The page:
Paul Tipton appointed Eugene Higgins Professor of Physics
Paul Tipton, who has made critical contributions to some of the most significant scientific collaborations in the field of experimental particle physics, including the ATLAS experiment at the Large Hadron Collider (LHC) and the Collider Detector at Fermilab (CDF), was recently appointed the Eugene Higgins Professor of Physics, effective immediately.
Tipton is a member of Yale’s Faculty of Arts and Sciences in the Department of Physics.
A member of the Yale faculty since 2006, his research seeks signatures of new interactions or new objects. This work has broadened human knowledge of the very nature of the universe.
Among Tipton’s recent achievements, in 2022 his group fabricated “stave core” structures that are critical to the ATLAS experiment, which aims to record the high-energy particle collisions of the LHC, enabling scientists to identify new processes and particles that could change our understanding of energy and matter. Previously, as part of the CDF Collaboration, his research group made critical contributions to the discovery of the top quark.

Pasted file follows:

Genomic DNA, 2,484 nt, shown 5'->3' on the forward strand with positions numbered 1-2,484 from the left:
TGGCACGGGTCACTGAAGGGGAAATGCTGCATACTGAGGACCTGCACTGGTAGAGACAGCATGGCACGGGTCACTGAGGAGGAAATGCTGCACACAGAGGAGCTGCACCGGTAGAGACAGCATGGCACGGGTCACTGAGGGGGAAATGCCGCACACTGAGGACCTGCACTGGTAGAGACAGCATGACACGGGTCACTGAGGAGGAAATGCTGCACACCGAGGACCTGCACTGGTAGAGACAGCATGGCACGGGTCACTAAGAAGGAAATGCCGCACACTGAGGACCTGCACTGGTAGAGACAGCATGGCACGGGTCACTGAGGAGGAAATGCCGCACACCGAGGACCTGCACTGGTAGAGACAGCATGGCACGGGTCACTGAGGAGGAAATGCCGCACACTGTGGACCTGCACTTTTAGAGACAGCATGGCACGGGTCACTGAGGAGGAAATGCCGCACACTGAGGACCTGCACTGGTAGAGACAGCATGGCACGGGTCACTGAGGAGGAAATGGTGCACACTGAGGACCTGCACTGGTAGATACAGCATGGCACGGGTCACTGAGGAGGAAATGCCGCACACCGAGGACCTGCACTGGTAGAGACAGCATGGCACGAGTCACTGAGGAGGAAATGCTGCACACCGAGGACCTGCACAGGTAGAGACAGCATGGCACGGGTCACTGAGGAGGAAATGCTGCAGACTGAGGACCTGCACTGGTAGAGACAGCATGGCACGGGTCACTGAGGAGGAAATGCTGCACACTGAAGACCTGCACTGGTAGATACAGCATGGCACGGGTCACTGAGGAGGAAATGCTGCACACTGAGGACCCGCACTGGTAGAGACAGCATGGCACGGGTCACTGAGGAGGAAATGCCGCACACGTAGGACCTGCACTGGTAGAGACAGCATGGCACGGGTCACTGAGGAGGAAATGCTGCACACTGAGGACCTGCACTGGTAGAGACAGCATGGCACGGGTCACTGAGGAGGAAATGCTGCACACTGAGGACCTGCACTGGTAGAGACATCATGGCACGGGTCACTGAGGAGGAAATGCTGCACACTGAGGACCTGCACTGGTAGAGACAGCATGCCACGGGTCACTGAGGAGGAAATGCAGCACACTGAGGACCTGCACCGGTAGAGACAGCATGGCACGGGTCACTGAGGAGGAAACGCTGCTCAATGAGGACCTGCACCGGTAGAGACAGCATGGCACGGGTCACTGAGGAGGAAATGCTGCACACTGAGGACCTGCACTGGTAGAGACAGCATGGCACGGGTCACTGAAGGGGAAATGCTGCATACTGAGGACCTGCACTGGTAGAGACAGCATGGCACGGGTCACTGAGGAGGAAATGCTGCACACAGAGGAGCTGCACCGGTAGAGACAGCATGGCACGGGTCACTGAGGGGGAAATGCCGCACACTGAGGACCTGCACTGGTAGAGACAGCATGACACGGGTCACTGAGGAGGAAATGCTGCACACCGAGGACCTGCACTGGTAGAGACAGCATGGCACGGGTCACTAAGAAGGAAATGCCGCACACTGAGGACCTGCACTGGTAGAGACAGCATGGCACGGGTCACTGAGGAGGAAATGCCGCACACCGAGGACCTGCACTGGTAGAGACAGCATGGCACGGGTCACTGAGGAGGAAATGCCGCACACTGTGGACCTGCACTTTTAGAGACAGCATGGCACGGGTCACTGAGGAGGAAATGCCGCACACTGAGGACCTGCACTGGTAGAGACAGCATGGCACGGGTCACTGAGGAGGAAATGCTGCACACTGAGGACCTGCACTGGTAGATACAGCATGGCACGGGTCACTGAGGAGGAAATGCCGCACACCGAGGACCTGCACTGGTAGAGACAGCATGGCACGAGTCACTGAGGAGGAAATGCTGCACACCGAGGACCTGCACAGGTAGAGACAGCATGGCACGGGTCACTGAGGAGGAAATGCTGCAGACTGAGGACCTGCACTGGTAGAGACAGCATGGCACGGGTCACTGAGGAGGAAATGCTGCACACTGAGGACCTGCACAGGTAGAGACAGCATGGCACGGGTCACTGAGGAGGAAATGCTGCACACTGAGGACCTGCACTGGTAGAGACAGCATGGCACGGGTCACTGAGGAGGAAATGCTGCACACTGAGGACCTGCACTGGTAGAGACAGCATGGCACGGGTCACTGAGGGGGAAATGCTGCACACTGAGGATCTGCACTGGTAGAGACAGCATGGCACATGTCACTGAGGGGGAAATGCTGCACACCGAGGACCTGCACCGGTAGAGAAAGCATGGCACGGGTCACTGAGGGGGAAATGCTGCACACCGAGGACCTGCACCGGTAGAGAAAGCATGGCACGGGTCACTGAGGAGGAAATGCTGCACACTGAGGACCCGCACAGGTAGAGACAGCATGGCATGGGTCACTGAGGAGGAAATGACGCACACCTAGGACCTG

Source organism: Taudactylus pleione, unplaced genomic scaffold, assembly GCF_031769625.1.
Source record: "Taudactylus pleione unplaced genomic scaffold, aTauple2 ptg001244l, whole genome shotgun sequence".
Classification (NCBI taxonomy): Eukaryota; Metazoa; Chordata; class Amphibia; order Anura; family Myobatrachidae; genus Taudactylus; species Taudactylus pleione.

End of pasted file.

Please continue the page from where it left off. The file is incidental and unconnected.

His research, which has been supported by multiple major grants from the U.S. Department of Energy and other funders, has been documented in more than 900 publications, which have appeared in the major journals in the field. In addition, major media outlets, including the Los Angeles Times and ABC News, regularly turn to Tipton for comment on major discoveries in physics.
Tipton is a fellow of the American Physical Society and has received awards from the National Science Foundation and the Department of Energy. He chaired the Brookhaven National Laboratory’s High Energy Physics Strategy review committee in 2019. Through this work, and through collaborations that span the United States and the world, he plays an integral role in setting the research agenda for the field.
At Yale, Tipton currently serves on the Course of Study Committee, and on the faculty advisory board of the Yale Prison Education Initiative (YPEI). In addition to offering courses in Yale undergraduate and graduate courses in particle physics, he also has taught “Concepts of Modern Physics” to incarcerated students through YPEI. He served as chair of the Department of Physics from 2013 to 2019 and as director of graduate studies from 2010 to 2013.
He received a bachelor’s degree at SUNY Binghamton and earned his Ph.D. at the University of Rochester.